Newspapers and magazines have officially banned the word, fearing the public consequences.
An accidental arrangement of letters that results in a near-homophone.
And the word is banned.
Curiously, a second near-homograph/homophone has largely escaped controversy. Niggle comes from the identical root as niggard—the aforementioned Old Norse hnøggr. It has a related meaning: Whereas niggardly means ‘parsimonious’ or ‘penurious,’ niggle means to criticize repeatedly, albeit in a peevish, petty, rather miserly way. It is, admittedly, not common in contemporary English, although J. R. R. Tolkien used it magnificently in one of his lesser-known stories, “Leaf by Niggle.” Niggle is the main character, appropriately enough described as a “little man.” One of the points of the story is the way in which he is niggled by others, to the extent that his greatest artistic achievement—a landscape painting—is eventually allowed to deteriorate until all that remains is a small scrap with a single leaf…hence the title. In the end, the tale becomes a story of redemption and validation, and the name “Niggle” becomes synonymous with Heaven.
I’m not aware of any particular fuss about him—or anyone else—using niggle, and the reason, I think, has largely to do with pronunciation.
Niggard ends with a low plosive—‘d.’ That means that the final sound literally explodes from the throat as the tongue drops from the palate and allows built-up air to be released. It cannot be prolonged, and for that reason, in speech, it frequently disappears, leaving behind only the lingering sense of the guttural ‘r.’ And in that context, the unaccented -ar sounds exactly like the unaccented -er. In effect, niggard can become another word entirely when heard.
Niggle, on the other hand, lacks the final plosive. In fact, its final sound—the high liquid ‘l’—allows the speaker to hang on to the word, to let it continue until the speaker simply runs out of breath if so chosen, and in doing so, it effectively defuses the implicitly negative sense of the first letters: nigg. The ‘g’ becomes less rough, less thick, and the physiological effect of the word is much lighter, much higher. Niggle becomes acceptable.
In both cases—snigger and niggard—the words’ disrepute stems not from meaning but from sound. Neither is in any way related linguistically to the infamous N-word. Nor does either bear any connection to racial comments. Indeed, if embedded racism were the primary criterion for choosing which words to avoid, then the ubiquitous boy, given its usage history, should join the list.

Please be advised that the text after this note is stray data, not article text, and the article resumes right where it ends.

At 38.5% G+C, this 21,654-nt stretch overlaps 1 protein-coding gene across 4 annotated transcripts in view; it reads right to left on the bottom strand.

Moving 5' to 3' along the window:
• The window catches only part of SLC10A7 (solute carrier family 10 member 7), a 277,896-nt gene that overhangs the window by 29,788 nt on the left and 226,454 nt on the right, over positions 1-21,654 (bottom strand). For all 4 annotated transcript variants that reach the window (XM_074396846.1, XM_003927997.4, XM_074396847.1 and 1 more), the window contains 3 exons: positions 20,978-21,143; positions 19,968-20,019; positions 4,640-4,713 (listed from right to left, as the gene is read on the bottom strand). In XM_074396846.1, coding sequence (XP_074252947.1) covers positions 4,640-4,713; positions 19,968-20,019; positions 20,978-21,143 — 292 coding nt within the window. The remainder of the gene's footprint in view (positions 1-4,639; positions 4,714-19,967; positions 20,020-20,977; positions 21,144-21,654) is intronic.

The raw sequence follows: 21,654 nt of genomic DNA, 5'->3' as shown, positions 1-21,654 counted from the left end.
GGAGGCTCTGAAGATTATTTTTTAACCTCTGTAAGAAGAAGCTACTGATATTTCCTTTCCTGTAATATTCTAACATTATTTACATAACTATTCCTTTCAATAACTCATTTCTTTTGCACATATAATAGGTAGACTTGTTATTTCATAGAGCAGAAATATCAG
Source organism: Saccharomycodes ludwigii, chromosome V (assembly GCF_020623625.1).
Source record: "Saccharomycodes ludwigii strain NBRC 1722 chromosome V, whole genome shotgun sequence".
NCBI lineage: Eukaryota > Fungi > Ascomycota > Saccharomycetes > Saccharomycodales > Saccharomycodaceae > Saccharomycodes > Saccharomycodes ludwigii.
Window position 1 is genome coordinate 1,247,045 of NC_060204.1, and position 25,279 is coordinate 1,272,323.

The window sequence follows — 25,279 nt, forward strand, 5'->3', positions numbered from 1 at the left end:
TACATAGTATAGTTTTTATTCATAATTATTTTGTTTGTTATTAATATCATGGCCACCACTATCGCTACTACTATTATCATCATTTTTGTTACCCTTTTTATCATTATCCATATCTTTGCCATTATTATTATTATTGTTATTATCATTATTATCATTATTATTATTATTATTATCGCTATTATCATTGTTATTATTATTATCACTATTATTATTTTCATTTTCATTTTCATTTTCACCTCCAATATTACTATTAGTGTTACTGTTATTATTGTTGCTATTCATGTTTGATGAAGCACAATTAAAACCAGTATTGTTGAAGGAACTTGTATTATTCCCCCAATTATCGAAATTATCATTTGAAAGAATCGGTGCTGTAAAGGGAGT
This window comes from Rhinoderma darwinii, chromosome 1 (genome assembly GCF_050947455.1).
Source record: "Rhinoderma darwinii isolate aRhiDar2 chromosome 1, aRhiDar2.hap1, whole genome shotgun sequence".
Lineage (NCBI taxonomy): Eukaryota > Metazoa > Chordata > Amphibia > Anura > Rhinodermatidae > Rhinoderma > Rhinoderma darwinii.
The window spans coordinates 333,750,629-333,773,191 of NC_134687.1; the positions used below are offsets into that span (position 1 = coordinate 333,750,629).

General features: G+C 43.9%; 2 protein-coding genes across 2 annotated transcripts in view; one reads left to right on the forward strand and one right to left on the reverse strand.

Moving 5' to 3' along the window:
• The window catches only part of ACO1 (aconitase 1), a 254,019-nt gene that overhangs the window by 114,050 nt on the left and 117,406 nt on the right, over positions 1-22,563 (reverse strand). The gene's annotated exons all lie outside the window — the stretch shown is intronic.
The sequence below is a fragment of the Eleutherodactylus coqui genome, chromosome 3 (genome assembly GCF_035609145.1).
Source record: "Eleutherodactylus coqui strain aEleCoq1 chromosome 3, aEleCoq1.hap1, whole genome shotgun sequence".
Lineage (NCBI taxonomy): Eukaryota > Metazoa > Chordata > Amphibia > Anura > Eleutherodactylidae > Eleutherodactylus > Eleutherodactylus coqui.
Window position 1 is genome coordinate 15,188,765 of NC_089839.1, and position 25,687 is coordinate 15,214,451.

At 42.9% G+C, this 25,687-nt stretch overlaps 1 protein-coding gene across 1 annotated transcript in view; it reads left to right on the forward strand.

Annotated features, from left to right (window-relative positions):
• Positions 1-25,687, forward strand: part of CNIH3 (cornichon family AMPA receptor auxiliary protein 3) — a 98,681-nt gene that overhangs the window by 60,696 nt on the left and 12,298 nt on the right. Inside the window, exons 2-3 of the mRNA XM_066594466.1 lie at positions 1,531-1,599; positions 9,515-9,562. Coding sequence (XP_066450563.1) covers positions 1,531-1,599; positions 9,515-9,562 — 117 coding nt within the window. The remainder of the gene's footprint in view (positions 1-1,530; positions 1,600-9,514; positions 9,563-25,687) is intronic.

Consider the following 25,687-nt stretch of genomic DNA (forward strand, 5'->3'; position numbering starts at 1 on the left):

Yet from the evidence provided by our society it would be difficult to tell which word is the most undesirable: dinosaur, war, or niggardly.
Fortunately, the New York City Board of Education’s attempt met with the scorn I think it deserved. And attempts to can nigardly from college campuses resulted, in at least one instance, in a broadening of freedom of expression rather than a narrowing.
Now to bring the discussion down to my ultimate purpose—talking about story-telling and fictions.
No words are too sacrosanct to use in a story; and no words are so horrific—especially in writing darkness, horror—that they cannot appear. Even the most socially inappropriate of words, used carefully and with the intent to characterize the moral failings, not of the subject, but of the speaker can become effective.
All that is needed is a clear understanding on the part of writers of four points:
* The way the readers might react to the words and how that will impact the story’s reception—as can be seen from the case of Huckleberry Finn, merely using a certain word might be enough to turn a portion of the readership away;
* The possibility of using synonyms that lack the emotional charge but that will allow the story to remain true to itself—remembering always that there are almost no true and complete synonyms in the English language;
* The responsibilities writers have to themselves, to their characters, and to the world in which they live—in Maberry’s novel, for instance, the word is almost required, given the choices that his characters will eventually have to make between Good and Evil…and his language is expressly designed to allow readers to see, understand, and accept those choices; and
* The freedom of writers to self-censor and choose responsibly, fully aware of implications and consequences; but when a society identifies certain words that must never be used, that society has overstepped its legitimate bounds
Fortunately, in spite of NFL commissioners, boards of education, college administrators, and others who would restrict the language to meet their view of the world, authors remain free to choose and to explore.